Tuesday, May 30, 2006

Lowering Cholesterol Through Better Choices

This is the kind of meal I have vowed to start eating more of

It's confession time here at the "Livin' La Vida Low-Carb" blog. While I never keep any secrets from you about what I write in this forum and pretty much live my life as an open book, there is one thing I feel the need to be completely forthcoming about that I am ashamed to say I have fallen short of the high standards I have set for myself.

In light of my recent rise in cholesterol that has my doctor so alarmed he wants to put me on a statin drug again, I have taken a good hard look at my life 2 1/2 years after going on the Atkins diet to see if perhaps there is something I am doing or not doing that would cause them to happen.

What I found isn't a pretty picture.

I'm here to admit that I probably haven't been livin' la vida low-carb as well as I should have been for the sake of my health. While my weight has remained relatively steady within about 10-15 pounds of my lowest point, I am ashamed to say that I have been "coasting" in my low-carb lifestyle.

What do I mean by that?

Well, for starters, I have neglected to eat as many leafy green vegetables as I used to eat when I was losing weight. I don't know why I stopped eating these fiber-rich, nutrient-dense foods, but I did. I have now vowed to eat at least one large serving of green leafy vegetables every single day.

My supper tonight featured a bed of fresh turnip greens

The meal you see above which was what I made when I got home from work was very easy to prepare. I cooked the chicken breast with extra virgin olive oil in a skillet, sliced it into bite-sized chunks, sprinkled a little curry powder and ginger on it, and placed the chicken on top of a bed of fresh turnip greens with fresh rosemary, cheese, and Bacon Ranch dressing.

What a delicious and nutritious way to eat my greens and benefit from the healthy properties they provide me and my body! That's one step forward in the race to get my rising cholesterol under control.

Dessert can be sweet with the all-natural goodness of berries

Again, I have been lax in my consumption of the low-carb fruits such as strawberries and blueberries (which believe it or not have actually been found to lower cholesterol). These antioxidant-loaded fruits are an essential part of ridding the body of harmful free radicals that are likely one of the culprits in my rising cholesterol. Just like I promised to eat green leafy vegetables everyday, so too am I promising to have at least one serving of berries on a daily basis. It's something I MUST to do fight this rising cholesterol.

Other healthy additions to my diet that I am making a concerted effort to eat more of include flax seeds, nuts, and coconut oil. Of course, I still don't eat sugar, white flour, or starchy foods, but my food choices can be better than they have been.

In addition to my diet, I have taken a closer look at the supplements I am taking to make sure they are not causing harm to my health. As one of my readers pointed out to me, I have very likely been consuming rancid cod liver oil supplements since my burps have been fishy-tasting. The fish oil supplements I am taking now do not cause the fishy burps and will be discarded if I ever do taste that in my mouth. Also, I am keeping them refrigerated in an attempt to keep them fresher longer.

Another area of my supplementation that I am looking at are all these natural remedies for lowering my cholesterol my doctor recommended that I try since I refused to take a statin drug. He said to go on a plant stenol, take garlic tablets, load up on red yeast rice, and don't forget about that baby aspirin daily. In the one month that I was on these "remedies" for my cholesterol problem, my LDL shot up by 50 points! Argh! Stupid remedies!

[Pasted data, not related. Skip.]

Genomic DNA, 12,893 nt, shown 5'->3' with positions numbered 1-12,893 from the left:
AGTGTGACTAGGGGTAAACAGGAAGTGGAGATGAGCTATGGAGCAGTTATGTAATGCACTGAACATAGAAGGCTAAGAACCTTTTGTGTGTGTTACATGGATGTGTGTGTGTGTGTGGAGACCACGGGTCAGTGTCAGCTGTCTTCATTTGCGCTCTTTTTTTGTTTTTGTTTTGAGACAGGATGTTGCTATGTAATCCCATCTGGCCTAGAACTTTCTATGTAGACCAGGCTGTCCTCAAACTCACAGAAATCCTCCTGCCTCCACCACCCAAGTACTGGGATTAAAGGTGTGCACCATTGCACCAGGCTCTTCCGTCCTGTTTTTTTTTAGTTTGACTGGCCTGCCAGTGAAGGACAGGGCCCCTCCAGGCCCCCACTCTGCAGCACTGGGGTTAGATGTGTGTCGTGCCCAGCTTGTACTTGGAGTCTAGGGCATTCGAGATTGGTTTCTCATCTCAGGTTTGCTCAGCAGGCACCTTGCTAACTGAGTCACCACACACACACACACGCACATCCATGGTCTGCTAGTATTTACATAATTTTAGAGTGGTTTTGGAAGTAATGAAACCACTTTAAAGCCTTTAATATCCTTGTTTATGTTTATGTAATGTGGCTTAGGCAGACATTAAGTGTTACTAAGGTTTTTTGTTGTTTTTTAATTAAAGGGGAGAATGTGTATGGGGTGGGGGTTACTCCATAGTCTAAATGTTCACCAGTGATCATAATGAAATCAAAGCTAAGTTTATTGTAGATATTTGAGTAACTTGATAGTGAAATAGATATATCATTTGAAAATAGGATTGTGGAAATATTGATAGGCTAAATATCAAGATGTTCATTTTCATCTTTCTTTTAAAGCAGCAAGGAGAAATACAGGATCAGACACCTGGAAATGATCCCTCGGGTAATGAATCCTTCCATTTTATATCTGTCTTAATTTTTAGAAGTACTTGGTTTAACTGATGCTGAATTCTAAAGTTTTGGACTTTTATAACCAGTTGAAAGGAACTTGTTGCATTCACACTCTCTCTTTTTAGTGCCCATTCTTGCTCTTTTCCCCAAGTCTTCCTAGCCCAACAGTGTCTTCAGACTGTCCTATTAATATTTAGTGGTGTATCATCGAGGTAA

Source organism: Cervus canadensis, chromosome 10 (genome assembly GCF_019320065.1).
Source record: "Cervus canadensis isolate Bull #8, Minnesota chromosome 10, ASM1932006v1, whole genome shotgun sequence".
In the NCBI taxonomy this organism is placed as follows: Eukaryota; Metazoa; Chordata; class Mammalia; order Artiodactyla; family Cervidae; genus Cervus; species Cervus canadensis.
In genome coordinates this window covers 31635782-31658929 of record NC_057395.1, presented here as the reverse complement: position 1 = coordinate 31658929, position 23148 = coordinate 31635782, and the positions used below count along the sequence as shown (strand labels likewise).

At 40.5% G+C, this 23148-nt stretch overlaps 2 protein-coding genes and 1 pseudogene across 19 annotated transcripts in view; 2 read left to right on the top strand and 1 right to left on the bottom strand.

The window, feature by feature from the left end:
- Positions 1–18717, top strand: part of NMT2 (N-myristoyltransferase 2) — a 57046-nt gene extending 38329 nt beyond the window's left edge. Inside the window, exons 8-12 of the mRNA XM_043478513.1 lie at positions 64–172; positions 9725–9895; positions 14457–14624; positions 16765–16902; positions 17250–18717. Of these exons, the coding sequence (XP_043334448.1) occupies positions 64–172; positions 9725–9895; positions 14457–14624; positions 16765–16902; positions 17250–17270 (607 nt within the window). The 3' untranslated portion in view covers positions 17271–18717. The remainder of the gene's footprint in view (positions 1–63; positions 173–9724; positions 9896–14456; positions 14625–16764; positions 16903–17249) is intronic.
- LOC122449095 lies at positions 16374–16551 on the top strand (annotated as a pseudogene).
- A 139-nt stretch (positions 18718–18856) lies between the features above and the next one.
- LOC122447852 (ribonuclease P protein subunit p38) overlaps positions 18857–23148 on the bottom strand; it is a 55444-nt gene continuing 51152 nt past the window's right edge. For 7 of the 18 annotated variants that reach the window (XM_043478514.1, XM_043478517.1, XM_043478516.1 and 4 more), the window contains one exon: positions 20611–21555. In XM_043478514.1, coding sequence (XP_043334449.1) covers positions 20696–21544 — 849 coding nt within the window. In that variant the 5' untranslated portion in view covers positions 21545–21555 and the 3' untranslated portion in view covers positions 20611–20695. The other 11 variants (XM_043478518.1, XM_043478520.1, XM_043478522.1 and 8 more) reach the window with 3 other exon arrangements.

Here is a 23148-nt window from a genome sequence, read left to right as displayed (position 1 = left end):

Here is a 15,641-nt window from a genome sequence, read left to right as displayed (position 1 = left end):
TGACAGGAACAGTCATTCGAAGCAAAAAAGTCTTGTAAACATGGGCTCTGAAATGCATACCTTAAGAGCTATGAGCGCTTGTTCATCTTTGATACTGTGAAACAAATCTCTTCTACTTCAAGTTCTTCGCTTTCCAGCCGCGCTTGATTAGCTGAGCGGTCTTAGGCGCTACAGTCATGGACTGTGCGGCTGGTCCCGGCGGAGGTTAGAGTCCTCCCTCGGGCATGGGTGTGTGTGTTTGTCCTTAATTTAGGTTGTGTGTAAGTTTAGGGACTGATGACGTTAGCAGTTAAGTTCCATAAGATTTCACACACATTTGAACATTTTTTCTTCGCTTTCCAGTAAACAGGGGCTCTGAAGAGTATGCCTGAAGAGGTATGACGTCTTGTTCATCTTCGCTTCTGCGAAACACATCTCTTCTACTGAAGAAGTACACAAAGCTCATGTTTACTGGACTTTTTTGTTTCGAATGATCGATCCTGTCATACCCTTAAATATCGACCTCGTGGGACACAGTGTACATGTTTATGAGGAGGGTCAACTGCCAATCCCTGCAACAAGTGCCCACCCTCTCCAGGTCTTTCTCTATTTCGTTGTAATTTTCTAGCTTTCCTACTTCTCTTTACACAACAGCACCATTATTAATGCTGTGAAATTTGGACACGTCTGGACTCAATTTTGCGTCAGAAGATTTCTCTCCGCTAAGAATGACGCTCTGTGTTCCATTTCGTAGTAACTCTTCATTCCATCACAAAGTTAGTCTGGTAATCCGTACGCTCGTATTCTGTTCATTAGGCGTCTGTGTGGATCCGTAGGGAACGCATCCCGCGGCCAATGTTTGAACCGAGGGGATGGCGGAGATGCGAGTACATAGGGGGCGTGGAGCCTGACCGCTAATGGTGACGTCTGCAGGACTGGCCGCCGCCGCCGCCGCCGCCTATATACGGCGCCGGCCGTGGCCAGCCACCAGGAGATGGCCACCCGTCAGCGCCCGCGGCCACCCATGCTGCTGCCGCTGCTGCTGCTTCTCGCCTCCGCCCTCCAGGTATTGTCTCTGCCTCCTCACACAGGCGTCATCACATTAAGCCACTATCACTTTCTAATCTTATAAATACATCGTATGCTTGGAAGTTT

That's why I have stopped taking all of those things and went back to the basic supplements I mentioned in my book that I took during my weight loss: a multivitamin, calcium supplements, fiber tablets, and the fish oil capsules. Additionally, I recently added Co-Q-10 to my supplementation as well on the advice of a trusted doctor friend. That's all I'm taking for my supplements now because my lipid profile was improved during my weight loss while taking these supplements.

With that said, I have struggled about what to do regarding the three prescription drugs my doctor wanted me to take: Zetia, Niaspan, and Wellchol. If you haven't already noticed, I'm not a big fan of taking medicines that can have various side effects that may be worse for you than the condition they are supposedly trying to treat. My wife Christine swears by the drugs her doctor prescribes her, but I'm not so convinced.

My decision about what to do about whether I should take these drugs or not came down to one question: Is there ANY other way? In light of the information about the fish oil being rancid and realizing that I probably wasn't eating as well as I could, I decided that I should at least attempt to do these natural things FIRST before jumping so quickly to the drugs. It saddens me that the first word out of my doctor's mouth was STATIN and when I balked he said that I would HAVE to take at least three drugs. I DON'T THINK SO!!!

What about taking a look at what is causing the rise in my LDL cholesterol, doc? Why assume it is hereditary (which is what he did) when you very well could have asked me about my fish oil and explained how it could be the culprit in my rising LDL? But noooooo, you wanted to drug me up with these pills that I'm not so sure about taking. NO THANK YOU! Maybe someday I'll feel the need to go on those drugs, but not now. Let's give these better choices I am making for myself a chance to work before making the leap of faith to line the pockets of the pharmaceutical companies.

There are a few other things I could be doing to help put myself in a better position to get my cholesterol under control: exercise a little more and resist the urge to "take the day off," spend more time relaxing to eliminate unnecessary and unknown stress that might be making my cholesterol go up, backing off on my use of artificial sweeteners and the diet sodas that I admit I have been drinking more than I should. I know, I know...that's why I'm willing to do what I have to do.